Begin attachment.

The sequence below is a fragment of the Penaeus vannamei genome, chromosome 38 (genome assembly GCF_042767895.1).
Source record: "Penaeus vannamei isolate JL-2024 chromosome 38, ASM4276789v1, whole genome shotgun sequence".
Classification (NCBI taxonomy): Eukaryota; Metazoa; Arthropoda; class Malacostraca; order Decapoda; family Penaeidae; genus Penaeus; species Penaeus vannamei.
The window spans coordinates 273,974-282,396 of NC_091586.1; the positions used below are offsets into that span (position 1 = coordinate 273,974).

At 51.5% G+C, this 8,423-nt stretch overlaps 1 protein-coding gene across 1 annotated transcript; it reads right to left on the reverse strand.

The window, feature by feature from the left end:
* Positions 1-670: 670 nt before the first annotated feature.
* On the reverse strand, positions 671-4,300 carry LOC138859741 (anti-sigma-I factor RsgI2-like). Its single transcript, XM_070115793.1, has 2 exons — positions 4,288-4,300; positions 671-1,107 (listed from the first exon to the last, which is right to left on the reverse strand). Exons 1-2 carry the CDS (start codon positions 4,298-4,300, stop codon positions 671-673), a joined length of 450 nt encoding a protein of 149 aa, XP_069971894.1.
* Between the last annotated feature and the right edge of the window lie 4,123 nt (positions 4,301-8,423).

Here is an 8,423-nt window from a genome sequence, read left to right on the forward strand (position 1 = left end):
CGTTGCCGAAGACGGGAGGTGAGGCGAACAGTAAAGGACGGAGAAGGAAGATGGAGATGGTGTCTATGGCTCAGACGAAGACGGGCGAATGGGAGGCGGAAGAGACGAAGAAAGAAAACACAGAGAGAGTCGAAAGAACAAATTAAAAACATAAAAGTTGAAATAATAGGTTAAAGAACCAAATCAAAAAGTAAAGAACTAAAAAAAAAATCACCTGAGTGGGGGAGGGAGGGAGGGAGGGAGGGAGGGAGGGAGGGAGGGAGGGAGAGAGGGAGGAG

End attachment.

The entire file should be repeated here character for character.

The sequence below is a fragment of the Penaeus vannamei genome, chromosome 38 (genome assembly GCF_042767895.1).
Source record: "Penaeus vannamei isolate JL-2024 chromosome 38, ASM4276789v1, whole genome shotgun sequence".
Classification (NCBI taxonomy): Eukaryota; Metazoa; Arthropoda; class Malacostraca; order Decapoda; family Penaeidae; genus Penaeus; species Penaeus vannamei.
The window spans coordinates 273,974-282,396 of NC_091586.1; the positions used below are offsets into that span (position 1 = coordinate 273,974).

At 51.5% G+C, this 8,423-nt stretch overlaps 1 protein-coding gene across 1 annotated transcript; it reads right to left on the reverse strand.

The window, feature by feature from the left end:
* Positions 1-670: 670 nt before the first annotated feature.
* On the reverse strand, positions 671-4,300 carry LOC138859741 (anti-sigma-I factor RsgI2-like). Its single transcript, XM_070115793.1, has 2 exons — positions 4,288-4,300; positions 671-1,107 (listed from the first exon to the last, which is right to left on the reverse strand). Exons 1-2 carry the CDS (start codon positions 4,298-4,300, stop codon positions 671-673), a joined length of 450 nt encoding a protein of 149 aa, XP_069971894.1.
* Between the last annotated feature and the right edge of the window lie 4,123 nt (positions 4,301-8,423).

Here is an 8,423-nt window from a genome sequence, read left to right on the forward strand (position 1 = left end):
CGTTGCCGAAGACGGGAGGTGAGGCGAACAGTAAAGGACGGAGAAGGAAGATGGAGATGGTGTCTATGGCTCAGACGAAGACGGGCGAATGGGAGGCGGAAGAGACGAAGAAAGAAAACACAGAGAGAGTCGAAAGAACAAATTAAAAACATAAAAGTTGAAATAATAGGTTAAAGAACCAAATCAAAAAGTAAAGAACTAAAAAAAAAATCACCTGAGTGGGGGAGGGAGGGAGGGAGGGAGGGAGGGAGGGAGGGAGGGAGGGAGAGAGGGAGGAG